No Country For Old Men
Based on the novel by Cormac McCarthy and produced and directed by the Coen Brothers of Fargo and Raising Arizona, No Country For Old Men had a lot to live up to. It wasn't very long into the movie, though, before I thought to myself, "Damn, this is good." It wasn't just that every setting was just how McCarthy's description made me imagine it. It was just that so much of it was spot on. The dialogue was just so real and believable. Capturing all of the idioms we use daily is a hard thing for writers to do, I believe. To hear McCarthy's dialogue come out of characters, many of them ancillary and insignificant, who look as rough as the landscape that surrounds them, is nearly to be right there. It is authentic. Or it has the feeling of a portrayal of authenticity, at least.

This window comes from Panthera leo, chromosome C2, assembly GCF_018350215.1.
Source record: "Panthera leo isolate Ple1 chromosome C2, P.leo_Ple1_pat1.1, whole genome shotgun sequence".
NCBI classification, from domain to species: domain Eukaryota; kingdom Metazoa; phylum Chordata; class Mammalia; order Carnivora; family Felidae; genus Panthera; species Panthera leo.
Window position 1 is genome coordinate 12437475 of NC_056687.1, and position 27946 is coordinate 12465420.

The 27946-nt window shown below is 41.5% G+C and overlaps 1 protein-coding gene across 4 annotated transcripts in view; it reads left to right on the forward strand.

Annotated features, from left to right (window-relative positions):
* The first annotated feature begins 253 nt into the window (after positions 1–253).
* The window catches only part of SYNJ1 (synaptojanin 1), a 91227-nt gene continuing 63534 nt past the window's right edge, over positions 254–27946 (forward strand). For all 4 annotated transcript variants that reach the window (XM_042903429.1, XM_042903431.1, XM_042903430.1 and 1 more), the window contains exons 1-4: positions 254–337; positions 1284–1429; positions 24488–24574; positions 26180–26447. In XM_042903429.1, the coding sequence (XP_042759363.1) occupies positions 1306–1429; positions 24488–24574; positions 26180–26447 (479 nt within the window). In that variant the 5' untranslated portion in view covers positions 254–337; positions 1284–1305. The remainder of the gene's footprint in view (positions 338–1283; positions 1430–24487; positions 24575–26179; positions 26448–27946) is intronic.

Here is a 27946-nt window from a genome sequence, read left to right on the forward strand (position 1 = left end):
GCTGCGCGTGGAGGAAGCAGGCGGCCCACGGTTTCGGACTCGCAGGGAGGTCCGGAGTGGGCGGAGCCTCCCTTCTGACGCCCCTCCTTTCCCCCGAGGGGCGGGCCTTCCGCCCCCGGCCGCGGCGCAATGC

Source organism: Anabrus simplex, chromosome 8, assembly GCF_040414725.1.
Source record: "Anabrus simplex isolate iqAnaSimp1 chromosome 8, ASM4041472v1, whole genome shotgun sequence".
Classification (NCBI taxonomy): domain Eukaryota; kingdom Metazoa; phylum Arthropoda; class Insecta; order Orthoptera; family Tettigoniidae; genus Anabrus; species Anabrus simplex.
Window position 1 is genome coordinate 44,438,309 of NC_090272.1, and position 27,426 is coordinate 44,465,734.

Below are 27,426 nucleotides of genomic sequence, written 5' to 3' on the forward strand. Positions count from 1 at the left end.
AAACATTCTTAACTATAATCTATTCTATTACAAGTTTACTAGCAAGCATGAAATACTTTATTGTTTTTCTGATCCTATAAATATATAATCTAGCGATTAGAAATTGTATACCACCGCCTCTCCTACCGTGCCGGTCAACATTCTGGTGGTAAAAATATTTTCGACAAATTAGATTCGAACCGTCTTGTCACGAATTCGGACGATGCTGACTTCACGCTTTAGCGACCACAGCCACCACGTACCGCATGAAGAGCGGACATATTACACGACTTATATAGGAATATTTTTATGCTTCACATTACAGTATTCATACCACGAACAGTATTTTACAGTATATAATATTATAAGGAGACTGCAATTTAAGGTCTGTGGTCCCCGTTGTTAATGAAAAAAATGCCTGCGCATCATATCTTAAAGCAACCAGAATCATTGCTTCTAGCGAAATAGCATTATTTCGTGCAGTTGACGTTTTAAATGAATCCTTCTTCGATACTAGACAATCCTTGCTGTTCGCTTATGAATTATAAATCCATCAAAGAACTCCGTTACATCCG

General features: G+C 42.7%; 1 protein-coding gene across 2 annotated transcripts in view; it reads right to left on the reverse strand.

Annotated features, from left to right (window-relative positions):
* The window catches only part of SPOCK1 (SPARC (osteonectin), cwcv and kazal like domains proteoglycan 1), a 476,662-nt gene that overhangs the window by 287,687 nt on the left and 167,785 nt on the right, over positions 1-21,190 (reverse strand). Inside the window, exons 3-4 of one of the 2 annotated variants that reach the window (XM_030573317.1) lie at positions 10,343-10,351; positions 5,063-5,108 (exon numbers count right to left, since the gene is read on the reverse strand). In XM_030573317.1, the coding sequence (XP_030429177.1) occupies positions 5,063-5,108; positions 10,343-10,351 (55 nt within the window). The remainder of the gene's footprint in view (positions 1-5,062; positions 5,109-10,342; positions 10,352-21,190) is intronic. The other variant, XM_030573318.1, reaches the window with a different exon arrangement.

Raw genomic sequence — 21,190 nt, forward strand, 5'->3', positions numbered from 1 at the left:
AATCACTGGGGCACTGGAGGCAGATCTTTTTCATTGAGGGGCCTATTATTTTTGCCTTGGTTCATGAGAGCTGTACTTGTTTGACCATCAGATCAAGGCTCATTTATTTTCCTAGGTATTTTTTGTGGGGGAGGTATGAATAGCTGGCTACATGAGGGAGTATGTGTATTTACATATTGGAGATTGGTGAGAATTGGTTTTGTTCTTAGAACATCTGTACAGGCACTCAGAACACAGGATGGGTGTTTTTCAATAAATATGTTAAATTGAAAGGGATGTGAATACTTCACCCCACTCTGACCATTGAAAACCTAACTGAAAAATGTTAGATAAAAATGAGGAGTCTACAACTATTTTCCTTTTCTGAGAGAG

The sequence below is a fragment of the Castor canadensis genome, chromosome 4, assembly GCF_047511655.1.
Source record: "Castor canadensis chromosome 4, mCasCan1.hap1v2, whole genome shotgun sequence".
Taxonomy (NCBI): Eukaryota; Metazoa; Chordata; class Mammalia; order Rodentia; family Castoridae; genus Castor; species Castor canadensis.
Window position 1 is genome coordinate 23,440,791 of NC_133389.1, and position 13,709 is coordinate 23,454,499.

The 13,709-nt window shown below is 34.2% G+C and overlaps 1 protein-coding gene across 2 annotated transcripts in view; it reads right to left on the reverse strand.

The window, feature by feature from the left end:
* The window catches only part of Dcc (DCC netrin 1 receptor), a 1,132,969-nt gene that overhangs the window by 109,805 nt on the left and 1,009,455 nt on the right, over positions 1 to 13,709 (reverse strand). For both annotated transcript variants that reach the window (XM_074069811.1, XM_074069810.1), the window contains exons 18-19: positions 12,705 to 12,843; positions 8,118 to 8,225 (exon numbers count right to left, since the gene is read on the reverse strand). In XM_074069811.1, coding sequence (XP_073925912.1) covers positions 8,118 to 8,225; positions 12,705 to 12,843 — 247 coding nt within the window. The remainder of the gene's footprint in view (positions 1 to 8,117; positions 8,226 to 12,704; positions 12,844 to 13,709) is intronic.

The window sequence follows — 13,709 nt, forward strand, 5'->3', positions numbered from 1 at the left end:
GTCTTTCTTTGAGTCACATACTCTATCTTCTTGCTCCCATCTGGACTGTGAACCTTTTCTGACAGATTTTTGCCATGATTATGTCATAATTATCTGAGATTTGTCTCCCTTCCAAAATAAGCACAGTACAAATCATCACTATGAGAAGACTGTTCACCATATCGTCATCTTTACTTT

Tommy Lee Jones is always good, but as a tired and death-obsessed west Texas Sheriff, he is perfect. And the villain, portrayed by Javier Bardem, is creepy and unsettling, and his philosophy gets under your skin.
It really was an excellent movie, despite a couple of quirks at the end that escape the normal Hollywood conventions. I imagine some might be upset with the way it ends, but any other direction would have been blasphemy.